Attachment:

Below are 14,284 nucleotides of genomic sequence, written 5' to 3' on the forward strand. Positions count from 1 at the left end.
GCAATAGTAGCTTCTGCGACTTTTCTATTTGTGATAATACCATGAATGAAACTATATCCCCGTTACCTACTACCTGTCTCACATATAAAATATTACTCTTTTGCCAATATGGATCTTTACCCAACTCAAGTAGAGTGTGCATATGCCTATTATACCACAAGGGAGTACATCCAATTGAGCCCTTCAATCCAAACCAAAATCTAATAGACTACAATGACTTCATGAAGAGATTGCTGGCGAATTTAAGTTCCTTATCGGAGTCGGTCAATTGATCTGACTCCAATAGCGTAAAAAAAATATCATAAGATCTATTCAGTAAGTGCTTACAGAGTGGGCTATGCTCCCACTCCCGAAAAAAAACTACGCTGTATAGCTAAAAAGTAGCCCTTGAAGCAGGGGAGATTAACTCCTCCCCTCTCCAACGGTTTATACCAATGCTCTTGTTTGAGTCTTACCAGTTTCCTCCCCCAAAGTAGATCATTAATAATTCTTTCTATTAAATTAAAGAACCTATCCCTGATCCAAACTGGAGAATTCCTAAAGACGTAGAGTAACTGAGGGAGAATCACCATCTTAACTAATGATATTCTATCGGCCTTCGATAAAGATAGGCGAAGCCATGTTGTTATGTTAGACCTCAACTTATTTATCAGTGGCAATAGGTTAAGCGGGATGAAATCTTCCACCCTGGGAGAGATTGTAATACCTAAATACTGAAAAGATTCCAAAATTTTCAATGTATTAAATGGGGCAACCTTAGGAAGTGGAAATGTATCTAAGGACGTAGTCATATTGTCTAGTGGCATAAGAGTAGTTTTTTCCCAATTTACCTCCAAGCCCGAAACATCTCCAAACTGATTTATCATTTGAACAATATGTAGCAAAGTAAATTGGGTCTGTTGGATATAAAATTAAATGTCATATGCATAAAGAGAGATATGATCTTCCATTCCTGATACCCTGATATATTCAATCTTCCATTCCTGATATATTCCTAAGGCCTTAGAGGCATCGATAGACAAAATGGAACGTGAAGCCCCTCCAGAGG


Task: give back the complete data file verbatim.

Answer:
Below are 14,284 nucleotides of genomic sequence, written 5' to 3' on the forward strand. Positions count from 1 at the left end.
GCAATAGTAGCTTCTGCGACTTTTCTATTTGTGATAATACCATGAATGAAACTATATCCCCGTTACCTACTACCTGTCTCACATATAAAATATTACTCTTTTGCCAATATGGATCTTTACCCAACTCAAGTAGAGTGTGCATATGCCTATTATACCACAAGGGAGTACATCCAATTGAGCCCTTCAATCCAAACCAAAATCTAATAGACTACAATGACTTCATGAAGAGATTGCTGGCGAATTTAAGTTCCTTATCGGAGTCGGTCAATTGATCTGACTCCAATAGCGTAAAAAAAATATCATAAGATCTATTCAGTAAGTGCTTACAGAGTGGGCTATGCTCCCACTCCCGAAAAAAAACTACGCTGTATAGCTAAAAAGTAGCCCTTGAAGCAGGGGAGATTAACTCCTCCCCTCTCCAACGGTTTATACCAATGCTCTTGTTTGAGTCTTACCAGTTTCCTCCCCCAAAGTAGATCATTAATAATTCTTTCTATTAAATTAAAGAACCTATCCCTGATCCAAACTGGAGAATTCCTAAAGACGTAGAGTAACTGAGGGAGAATCACCATCTTAACTAATGATATTCTATCGGCCTTCGATAAAGATAGGCGAAGCCATGTTGTTATGTTAGACCTCAACTTATTTATCAGTGGCAATAGGTTAAGCGGGATGAAATCTTCCACCCTGGGAGAGATTGTAATACCTAAATACTGAAAAGATTCCAAAATTTTCAATGTATTAAATGGGGCAACCTTAGGAAGTGGAAATGTATCTAAGGACGTAGTCATATTGTCTAGTGGCATAAGAGTAGTTTTTTCCCAATTTACCTCCAAGCCCGAAACATCTCCAAACTGATTTATCATTTGAACAATATGTAGCAAAGTAAATTGGGTCTGTTGGATATAAAATTAAATGTCATATGCATAAAGAGAGATATGATCTTCCATTCCTGATACCCTGATATATTCAATCTTCCATTCCTGATATATTCCTAAGGCCTTAGAGGCATCGATAGACAAAATGGAACGTGAAGCCCCTCCAGAGG